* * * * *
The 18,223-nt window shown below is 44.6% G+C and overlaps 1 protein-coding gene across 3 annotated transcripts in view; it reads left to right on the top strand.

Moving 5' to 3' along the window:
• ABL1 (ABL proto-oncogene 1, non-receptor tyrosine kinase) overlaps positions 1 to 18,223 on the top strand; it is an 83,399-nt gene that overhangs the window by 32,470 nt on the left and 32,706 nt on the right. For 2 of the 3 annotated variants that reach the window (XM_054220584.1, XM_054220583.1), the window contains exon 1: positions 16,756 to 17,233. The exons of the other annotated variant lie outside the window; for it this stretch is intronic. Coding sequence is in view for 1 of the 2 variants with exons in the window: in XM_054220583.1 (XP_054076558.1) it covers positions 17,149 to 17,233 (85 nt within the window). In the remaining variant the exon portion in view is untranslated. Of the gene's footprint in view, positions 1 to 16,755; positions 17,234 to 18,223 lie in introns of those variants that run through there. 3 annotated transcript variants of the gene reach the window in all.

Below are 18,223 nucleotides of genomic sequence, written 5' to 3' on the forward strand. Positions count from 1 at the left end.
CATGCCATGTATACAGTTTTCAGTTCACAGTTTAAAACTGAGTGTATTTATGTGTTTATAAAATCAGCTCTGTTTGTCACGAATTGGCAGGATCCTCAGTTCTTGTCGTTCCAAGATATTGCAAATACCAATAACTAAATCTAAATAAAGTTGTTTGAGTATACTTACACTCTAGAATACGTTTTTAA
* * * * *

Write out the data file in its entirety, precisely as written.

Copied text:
The 18,223-nt window shown below is 44.6% G+C and overlaps 1 protein-coding gene across 3 annotated transcripts in view; it reads left to right on the top strand.

Moving 5' to 3' along the window:
• ABL1 (ABL proto-oncogene 1, non-receptor tyrosine kinase) overlaps positions 1 to 18,223 on the top strand; it is an 83,399-nt gene that overhangs the window by 32,470 nt on the left and 32,706 nt on the right. For 2 of the 3 annotated variants that reach the window (XM_054220584.1, XM_054220583.1), the window contains exon 1: positions 16,756 to 17,233. The exons of the other annotated variant lie outside the window; for it this stretch is intronic. Coding sequence is in view for 1 of the 2 variants with exons in the window: in XM_054220583.1 (XP_054076558.1) it covers positions 17,149 to 17,233 (85 nt within the window). In the remaining variant the exon portion in view is untranslated. Of the gene's footprint in view, positions 1 to 16,755; positions 17,234 to 18,223 lie in introns of those variants that run through there. 3 annotated transcript variants of the gene reach the window in all.

Below are 18,223 nucleotides of genomic sequence, written 5' to 3' on the forward strand. Positions count from 1 at the left end.
CATGCCATGTATACAGTTTTCAGTTCACAGTTTAAAACTGAGTGTATTTATGTGTTTATAAAATCAGCTCTGTTTGTCACGAATTGGCAGGATCCTCAGTTCTTGTCGTTCCAAGATATTGCAAATACCAATAACTAAATCTAAATAAAGTTGTTTGAGTATACTTACACTCTAGAATACGTTTTTAA